Jackson credited the push for gender equity in college athletics for the victory last year of the U.S. women's soccer team over China. Affirmative action, he said, is a "majority issue, not a minority issue," one that benefits women most.
"Don't let them make this a black and white issue. That's a trick," he said, before adding one of his trademark verses: "This is not about black and white, it's about wrong and right."
The march occurred 35 years to the day after civil rights marchers in Selma, Ala., were beaten while crossing the Edmund Pettus Bridge. It grew out of reaction to an earlier protest that also used tactics from the civil rights movement.
Miami Sen. Kendrick Meek and Jacksonville Rep. Tony Hill held a 25-hour sit-in the governor's offices Jan. 18-19. Bush's angry reaction to the situation helped galvanize his opponents.
Florida NAACP President Adora Obi Nweze announced to the crowd that Capitol police were estimating the crowd had reached nearly 50,000. That's far more than the figure police released.
Told of the police estimates, Obi Nweze said, "I'm not going to allow anyone to dampen what happened today."
Tuesday, many marchers waved signs with bitter messages, including "Jeb Crow" and "Remember, Jeb and George come from the same Bush." A small biplane circled several times, towing a sign: "God Bless Jeb." There were no arrests, though 40 or so people were treated for heat-related illness.
"There ain't much shade on the parkway," said Tallahassee police spokesman Kevin Bradshaw.
There was a little more near the old Capitol, where the crowd crushed petunia beds and leaned against Civil War memorials.
Young faces were common, from babies in strollers to college students. With about 90 fellow seniors from Lincoln High School in Tallahassee, Monique Wright skipped class for the march.
"As seniors, this affects us more than anyone," Wright, 17, said as she pulled the leash of her black cocker spaniel, Taylor, up the hill to the Capitol.
Wright doubted Bush would listen to her classmates' chants of "What do we want? Justice! When do we want it? Now!"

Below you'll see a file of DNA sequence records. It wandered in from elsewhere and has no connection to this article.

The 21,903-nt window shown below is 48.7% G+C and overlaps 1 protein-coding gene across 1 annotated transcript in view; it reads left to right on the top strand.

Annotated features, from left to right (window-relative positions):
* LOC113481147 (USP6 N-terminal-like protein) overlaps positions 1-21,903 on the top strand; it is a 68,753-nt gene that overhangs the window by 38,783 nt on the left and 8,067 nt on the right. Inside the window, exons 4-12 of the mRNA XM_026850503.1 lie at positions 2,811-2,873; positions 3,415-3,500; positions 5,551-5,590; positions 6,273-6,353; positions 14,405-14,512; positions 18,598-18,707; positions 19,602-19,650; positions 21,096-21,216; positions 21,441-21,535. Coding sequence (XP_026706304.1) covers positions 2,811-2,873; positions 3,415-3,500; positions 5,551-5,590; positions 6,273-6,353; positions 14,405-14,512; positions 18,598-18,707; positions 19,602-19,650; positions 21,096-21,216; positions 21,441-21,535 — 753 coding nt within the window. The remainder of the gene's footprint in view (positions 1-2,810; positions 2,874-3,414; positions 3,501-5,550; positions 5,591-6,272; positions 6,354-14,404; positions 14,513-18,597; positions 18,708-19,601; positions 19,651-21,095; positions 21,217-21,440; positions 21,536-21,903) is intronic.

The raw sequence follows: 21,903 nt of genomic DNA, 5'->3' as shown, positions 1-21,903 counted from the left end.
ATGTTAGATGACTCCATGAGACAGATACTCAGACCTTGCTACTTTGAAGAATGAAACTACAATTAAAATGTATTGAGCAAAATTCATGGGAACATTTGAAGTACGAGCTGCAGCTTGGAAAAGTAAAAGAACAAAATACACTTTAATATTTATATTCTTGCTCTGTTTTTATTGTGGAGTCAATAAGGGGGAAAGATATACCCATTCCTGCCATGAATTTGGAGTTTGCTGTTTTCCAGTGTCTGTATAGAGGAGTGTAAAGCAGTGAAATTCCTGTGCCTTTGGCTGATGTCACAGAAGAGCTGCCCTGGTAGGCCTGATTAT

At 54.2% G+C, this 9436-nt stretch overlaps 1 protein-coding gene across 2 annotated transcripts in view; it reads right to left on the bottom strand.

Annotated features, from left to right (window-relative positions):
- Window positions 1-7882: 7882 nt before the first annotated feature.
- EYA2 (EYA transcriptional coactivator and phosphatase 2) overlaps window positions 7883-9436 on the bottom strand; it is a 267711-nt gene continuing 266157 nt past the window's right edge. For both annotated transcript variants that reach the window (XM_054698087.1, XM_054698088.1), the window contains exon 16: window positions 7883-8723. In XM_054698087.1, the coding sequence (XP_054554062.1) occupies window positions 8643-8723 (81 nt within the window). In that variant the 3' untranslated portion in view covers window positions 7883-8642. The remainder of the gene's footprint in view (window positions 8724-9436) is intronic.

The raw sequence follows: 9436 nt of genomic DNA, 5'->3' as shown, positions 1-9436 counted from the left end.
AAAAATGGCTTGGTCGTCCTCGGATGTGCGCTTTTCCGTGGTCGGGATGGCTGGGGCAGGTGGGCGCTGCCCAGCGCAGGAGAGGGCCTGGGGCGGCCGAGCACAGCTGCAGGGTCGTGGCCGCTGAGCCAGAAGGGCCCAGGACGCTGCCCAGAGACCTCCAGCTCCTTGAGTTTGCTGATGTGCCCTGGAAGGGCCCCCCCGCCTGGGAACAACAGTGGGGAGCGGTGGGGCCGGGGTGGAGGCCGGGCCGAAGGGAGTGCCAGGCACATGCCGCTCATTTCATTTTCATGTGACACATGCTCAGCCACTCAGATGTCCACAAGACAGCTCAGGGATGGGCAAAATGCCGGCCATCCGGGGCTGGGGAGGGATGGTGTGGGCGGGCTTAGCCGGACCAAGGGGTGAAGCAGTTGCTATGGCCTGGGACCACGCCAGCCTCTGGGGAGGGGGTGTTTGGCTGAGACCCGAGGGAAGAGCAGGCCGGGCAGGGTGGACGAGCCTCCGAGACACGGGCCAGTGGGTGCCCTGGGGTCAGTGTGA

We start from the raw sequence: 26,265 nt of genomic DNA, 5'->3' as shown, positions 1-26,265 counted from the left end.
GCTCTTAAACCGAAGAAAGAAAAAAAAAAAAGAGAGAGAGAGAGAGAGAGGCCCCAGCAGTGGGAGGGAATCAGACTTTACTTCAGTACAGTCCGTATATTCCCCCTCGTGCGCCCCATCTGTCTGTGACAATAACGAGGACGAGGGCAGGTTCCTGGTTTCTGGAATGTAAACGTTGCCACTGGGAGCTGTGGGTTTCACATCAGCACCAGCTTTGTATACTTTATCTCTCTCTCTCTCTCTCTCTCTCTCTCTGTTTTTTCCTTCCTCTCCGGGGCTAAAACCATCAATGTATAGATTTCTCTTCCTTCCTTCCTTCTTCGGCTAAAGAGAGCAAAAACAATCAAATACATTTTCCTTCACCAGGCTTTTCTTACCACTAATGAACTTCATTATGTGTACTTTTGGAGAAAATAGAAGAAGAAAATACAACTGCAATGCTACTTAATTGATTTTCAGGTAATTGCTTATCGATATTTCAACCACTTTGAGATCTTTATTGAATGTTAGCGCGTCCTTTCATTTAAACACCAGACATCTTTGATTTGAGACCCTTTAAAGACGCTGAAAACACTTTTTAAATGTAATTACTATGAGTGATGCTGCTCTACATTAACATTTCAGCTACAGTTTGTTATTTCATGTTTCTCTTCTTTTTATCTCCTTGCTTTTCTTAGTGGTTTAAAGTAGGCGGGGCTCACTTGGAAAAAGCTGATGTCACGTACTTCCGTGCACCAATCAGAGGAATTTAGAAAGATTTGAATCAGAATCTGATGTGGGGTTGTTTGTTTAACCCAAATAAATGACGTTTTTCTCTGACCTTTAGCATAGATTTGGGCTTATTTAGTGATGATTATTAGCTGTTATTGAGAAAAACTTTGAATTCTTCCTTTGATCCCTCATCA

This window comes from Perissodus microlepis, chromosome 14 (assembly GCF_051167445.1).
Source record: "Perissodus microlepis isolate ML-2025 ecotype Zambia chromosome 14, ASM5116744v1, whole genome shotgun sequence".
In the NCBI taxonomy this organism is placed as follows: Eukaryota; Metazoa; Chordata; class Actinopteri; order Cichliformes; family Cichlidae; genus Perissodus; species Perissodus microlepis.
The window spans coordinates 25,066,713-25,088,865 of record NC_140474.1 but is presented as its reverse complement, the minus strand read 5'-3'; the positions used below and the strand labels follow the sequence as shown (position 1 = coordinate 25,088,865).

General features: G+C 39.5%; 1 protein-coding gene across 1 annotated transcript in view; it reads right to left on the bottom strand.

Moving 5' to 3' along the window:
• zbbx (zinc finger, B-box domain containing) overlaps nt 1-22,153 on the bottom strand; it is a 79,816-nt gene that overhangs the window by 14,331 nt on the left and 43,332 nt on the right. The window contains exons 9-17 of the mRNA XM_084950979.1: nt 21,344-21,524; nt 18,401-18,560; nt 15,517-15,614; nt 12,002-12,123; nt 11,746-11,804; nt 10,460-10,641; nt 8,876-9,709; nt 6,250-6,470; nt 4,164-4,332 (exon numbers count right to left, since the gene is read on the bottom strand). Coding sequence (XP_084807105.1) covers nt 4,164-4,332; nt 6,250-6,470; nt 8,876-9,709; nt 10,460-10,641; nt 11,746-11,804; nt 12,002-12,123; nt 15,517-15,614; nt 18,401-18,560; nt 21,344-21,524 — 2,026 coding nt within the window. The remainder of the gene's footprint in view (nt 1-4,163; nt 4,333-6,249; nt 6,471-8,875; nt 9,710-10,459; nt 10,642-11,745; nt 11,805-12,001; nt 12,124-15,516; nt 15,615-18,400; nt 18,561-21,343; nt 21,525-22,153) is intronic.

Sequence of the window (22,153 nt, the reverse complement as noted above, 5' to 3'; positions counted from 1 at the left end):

But their voices still were important to serve as a "wake-up call for black people," Wright said. "This is just to let (Bush) know that we are his boss. He is not our boss."
Laborers International local 517, which draws members from Tampa and St. Petersburg, bused in more than 400 construction and maintenance workers.
"This has really fired up our membership," said local president Joe O'Donnell, 51.
A member of the state university system Board of Regents, Steve Uhlfelder, watched from a distance. Regents recently voted to adopt part of One Florida that would replace race-and gender-based admissions with other programs Bush says will increase diversity.
"People aren't listening," Uhlfelder said of the crowd. "It's an emotional issue -- it's hard for people to understand the plan. There's a lack of trust, but the proof will be in the outcome."
After the march, at a late afternoon news conference at the Governor's Mansion, Bush put a positive spin on the day. "What they want their governor to be focused on is to make sure we are vigilant in the fight against discrimination," he said, summarizing his interpretation of the speeches.
He defended One Florida and said he received hundreds of supportive phone calls Tuesday. "A majority of Floridians do support us on this."
The governor's own pollster came to that conclusion three weeks ago, finding that 51 percent of those polled approve of One Florida.
Today, Bush will meet with state NAACP leaders.
Asked about personal attacks against him, the governor said: "It doesn't bother me a bit. I know what I'm doing is right. For the people who don't believe it's appropriate to implement our strategy -- at the end, when they see there's more opportunities being given to African-Americans and Hispanics, little by little, they'll give me the benefit of the doubt for standing on principle."
- Times staff writers Julie Hauserman, Lucy Morgan and Jo Becker and researcher Caryn Baird contributed to this report.